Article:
Italian Opera masterpiece performed in Delhi

Akrita Reyar

To the delight of Delhiites, who are often starved of opera extravaganzas, came the performance of the celebrated ‘Cavalleria Rusticana’ this November. The opera, written by Pietro Mascagni, is considered a masterpiece and has been successful since it was first performed in 1890 in Rome.

‘Cavalleria Rusticana’ is a love story that takes place in XIX century Sicily after Unification of Italy in 1861. The choice of this particular opus was based on the fact that Italy is celebrating 150 years of unification.

The one-act opera brings out the emotions of love and jealously in a distinct way. The lead male protagonist Turiddu returns home from military service to find that his fiancée, Lola, has married Alfio while he was away. In a fit of revenge, Turiddu in turn seduces a village girl Santuzza. Overcome by jealousy, Lola begins an adulterous affair with him.

Santuzza, suspecting that she has been cheated, confronts Turiddu. But this does not help matters as Turiddu betrays her and follows Lola instead.

Stung by the rejection, Santuzza reveals the truth to Lola’s husband. Alfio challenges Turiddu for a duel till death. Turiddu is the man who finally perishes.

The ‘Cavalleria Rusticana’, which has been performed 14000 times in Italy alone so far, is considered so path breaking that it renovated the Italian panorama of melodrama giving origin to the Verism (which means Realism) through “Giovane Scuola Italiana” (Young Italian School). In fact, the inaugural enactment got such stupendous reception that Mascagni took 40 curtain calls on the opening night.

In Delhi, renowned Italian soprano Francesca Patane performed the lead role of Santuzza – while Luciano Ganci starred as the male lead Turiddu.

The lead pair got praiseworthy support from Marco Chingari (Alfio), Isabel De Paoli (Lola) and Maria Zanonzini (Mamma Lucia).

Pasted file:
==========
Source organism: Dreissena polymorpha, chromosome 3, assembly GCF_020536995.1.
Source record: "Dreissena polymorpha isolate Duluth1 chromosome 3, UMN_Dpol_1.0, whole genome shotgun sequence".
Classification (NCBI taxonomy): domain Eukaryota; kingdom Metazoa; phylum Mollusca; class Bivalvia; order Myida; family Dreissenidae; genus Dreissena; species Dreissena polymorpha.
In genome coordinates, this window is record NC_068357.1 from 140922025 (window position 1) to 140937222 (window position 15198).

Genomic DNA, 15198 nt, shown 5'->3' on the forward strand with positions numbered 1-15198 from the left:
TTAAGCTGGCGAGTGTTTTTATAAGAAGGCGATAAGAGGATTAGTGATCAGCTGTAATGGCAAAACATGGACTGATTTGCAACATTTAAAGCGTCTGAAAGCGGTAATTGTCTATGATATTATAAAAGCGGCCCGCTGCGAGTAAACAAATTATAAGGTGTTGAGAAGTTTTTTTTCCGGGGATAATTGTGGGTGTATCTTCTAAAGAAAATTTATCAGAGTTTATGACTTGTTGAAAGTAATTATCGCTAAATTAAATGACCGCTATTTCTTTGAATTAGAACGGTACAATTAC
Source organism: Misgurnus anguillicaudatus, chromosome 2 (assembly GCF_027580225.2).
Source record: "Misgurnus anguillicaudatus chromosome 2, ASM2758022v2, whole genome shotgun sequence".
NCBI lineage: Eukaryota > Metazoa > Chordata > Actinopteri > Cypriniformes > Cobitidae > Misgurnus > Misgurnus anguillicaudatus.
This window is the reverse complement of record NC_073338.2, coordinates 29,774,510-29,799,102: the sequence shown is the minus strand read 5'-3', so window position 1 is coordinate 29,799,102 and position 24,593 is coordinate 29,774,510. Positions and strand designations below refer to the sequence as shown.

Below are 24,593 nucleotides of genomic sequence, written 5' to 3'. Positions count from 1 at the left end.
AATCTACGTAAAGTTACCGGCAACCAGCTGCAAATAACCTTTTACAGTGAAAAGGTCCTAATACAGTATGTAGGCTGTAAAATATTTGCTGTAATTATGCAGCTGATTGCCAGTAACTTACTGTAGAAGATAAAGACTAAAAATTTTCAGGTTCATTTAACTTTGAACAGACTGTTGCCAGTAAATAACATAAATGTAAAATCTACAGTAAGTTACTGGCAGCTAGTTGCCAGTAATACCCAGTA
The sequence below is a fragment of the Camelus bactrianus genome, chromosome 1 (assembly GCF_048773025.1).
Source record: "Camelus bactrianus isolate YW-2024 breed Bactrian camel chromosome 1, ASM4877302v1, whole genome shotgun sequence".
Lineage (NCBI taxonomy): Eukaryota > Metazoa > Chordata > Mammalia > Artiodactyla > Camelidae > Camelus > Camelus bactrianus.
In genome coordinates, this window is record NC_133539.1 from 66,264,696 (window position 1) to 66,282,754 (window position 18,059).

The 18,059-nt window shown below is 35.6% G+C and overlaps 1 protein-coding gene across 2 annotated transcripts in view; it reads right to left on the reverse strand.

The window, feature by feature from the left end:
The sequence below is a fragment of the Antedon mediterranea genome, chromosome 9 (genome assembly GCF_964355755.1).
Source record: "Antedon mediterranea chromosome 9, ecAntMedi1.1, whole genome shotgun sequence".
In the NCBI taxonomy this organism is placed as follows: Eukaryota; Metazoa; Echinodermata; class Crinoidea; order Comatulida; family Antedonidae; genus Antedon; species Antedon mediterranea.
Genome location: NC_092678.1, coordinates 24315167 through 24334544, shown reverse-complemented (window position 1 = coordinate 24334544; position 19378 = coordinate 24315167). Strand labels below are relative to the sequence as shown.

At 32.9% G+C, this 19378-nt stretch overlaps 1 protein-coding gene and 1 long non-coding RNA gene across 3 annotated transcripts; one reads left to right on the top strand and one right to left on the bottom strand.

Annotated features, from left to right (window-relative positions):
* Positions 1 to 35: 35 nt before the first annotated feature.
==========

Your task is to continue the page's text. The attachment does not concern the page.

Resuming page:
The opera had an Indian touch to it. The support characters – that of the villagers – were a happy mixture of Indians and Italians, as were the members of the orchestra. Musicians were picked both from the India National Youth Orchestra and the Italian ensemble Orchestra Giovanile Italiana-Scuola di Musica di Fiesole.

Importantly, the conductor was Vijay Upadyaya, an Austrian of India origin, who is also the founder the Indian National Youth Orchestra. Despite the language barrier (translations were provided on each seat), the show turned out to be an exceptional success and was given a standing ovation by an audience.

Brought to Delhi by Embassy of Italy and Istituto Italiano di Cultura in collaboration with ICCR and DIAF, it marked the culmination of the 5th Delhi International Arts Festival, which witnessed a footfall of over 2 lakh this year.

Speaking on the occasion, while Pratibha Prahlad, Festival Director, described the performance as a “musical extravaganza”, the Italian ambassador called it “musical joint venture” between the two countries. Lt Governor Tejinder Khanna was the chief guest at the event that was packed with expats and cultural enthusiasts.

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